REVIEW - Divided Planet: The Ecology of Rich and Poor by Tom Athanasiou.
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Divided Planet: The Ecology of Rich and Poor by Tom Athanasiou.
Tom Athanasiou, a journalist and businessman, has produced an important, 385-page essay on the
state of global environmentalism that is both hopeful and dire. He points to the 1992 Earth Summit
Rio de Janeiro as "a doorway opening to ... more humane economics ... and greater concern for the
vulnerability of Mother Earth." However, he also warns of the consequences of the economic
inequalities of the southern and northern hemispheres and the potential ecological disasters of
encouraging poorer countries to pursue the purely market-based path of richer countries. --This
text refers to the Hardcover edition.
The New York Times Book Review
A fine and ferocious writer ... Al Gore should read (this) book.
A radical argument for environmental awareness examines the major threats to our planet, states that
current efforts are barely scratching the surface of what is necessary, and calls for dramatic changes
to ecology-saving systems. Tour.
The author, Tom Athanasiou June 14, 1996
The quote you attribute to me is not from my book.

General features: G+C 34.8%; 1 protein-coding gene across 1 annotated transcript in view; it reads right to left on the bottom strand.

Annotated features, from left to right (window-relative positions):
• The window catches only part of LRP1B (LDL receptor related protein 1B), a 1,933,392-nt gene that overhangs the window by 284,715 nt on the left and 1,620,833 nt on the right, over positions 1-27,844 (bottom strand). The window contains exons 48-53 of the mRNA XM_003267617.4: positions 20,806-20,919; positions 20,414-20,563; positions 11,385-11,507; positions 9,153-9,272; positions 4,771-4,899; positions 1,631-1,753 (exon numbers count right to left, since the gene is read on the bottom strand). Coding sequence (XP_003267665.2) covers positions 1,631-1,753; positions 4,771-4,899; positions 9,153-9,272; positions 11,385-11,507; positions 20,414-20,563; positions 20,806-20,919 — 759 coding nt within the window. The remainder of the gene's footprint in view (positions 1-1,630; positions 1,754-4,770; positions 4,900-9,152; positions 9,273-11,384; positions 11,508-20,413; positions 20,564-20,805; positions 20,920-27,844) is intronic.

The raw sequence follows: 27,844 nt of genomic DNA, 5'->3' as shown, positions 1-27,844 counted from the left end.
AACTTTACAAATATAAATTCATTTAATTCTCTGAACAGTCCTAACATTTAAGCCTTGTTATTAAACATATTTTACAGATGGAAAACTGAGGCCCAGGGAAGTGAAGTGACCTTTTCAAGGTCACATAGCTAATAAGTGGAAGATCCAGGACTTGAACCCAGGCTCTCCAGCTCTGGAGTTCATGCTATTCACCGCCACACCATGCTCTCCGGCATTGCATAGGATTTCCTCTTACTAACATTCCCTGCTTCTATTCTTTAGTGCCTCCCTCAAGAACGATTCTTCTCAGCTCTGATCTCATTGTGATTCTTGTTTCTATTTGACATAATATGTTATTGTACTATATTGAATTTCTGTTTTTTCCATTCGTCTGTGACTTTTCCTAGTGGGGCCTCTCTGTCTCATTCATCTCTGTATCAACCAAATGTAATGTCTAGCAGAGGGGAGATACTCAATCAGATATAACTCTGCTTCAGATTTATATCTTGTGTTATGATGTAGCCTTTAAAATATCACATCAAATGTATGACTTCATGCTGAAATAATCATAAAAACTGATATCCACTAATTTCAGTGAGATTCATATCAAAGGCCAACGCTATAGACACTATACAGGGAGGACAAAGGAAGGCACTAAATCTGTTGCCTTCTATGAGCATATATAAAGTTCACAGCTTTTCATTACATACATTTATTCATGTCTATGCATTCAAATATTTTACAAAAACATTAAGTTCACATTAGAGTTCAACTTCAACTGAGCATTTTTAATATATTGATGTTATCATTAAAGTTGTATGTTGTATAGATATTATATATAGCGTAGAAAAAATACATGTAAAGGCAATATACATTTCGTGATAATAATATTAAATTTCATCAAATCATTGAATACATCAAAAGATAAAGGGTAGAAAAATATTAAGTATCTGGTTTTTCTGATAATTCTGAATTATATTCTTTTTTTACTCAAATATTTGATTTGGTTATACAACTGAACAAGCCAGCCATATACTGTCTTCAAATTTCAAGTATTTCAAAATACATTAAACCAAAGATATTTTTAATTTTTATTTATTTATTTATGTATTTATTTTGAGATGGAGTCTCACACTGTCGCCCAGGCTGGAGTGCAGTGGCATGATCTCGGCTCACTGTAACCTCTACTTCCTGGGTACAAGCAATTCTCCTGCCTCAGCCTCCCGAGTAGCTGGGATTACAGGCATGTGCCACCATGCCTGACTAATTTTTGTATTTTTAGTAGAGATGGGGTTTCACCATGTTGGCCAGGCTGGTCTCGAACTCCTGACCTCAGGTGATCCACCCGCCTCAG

I hate to write this here, but unfortunately Mark Dowie, in reviewing my book -- Divided Planet:
The Ecology of Rich and Poor -- together with Phil Schabecoff's A New Name for Peace,
incorrectly attributed four quotes from Mr Schabecoff's book to me. The problem is that Mr.
Schabecoff and I don't seem to agree about the significance of the Earth Summit. He says, evidently,
that "Rio was a doorway opening to a new post-cold war, post-industrial era" of "more humane
economics and benign technologies." I say it was "an environmental Rashomon, in which each could
see just what he or she wished," and emphasize that far less was accomplished at Rio, and since
Rio, than most environmentalists imagine. Also, Mr Schabecoff writes of his concern for "the
vulnerability of Mother Earth and all of her creatures." I hope I can say this without offending the
Goddess-worshipers among your readers, and while stressing that extinction is among my greatest
concerns, but I wouldn't use such language on a bet. --This text refers to the Hardcover edition.
See Also --> Dowie's Losing Ground
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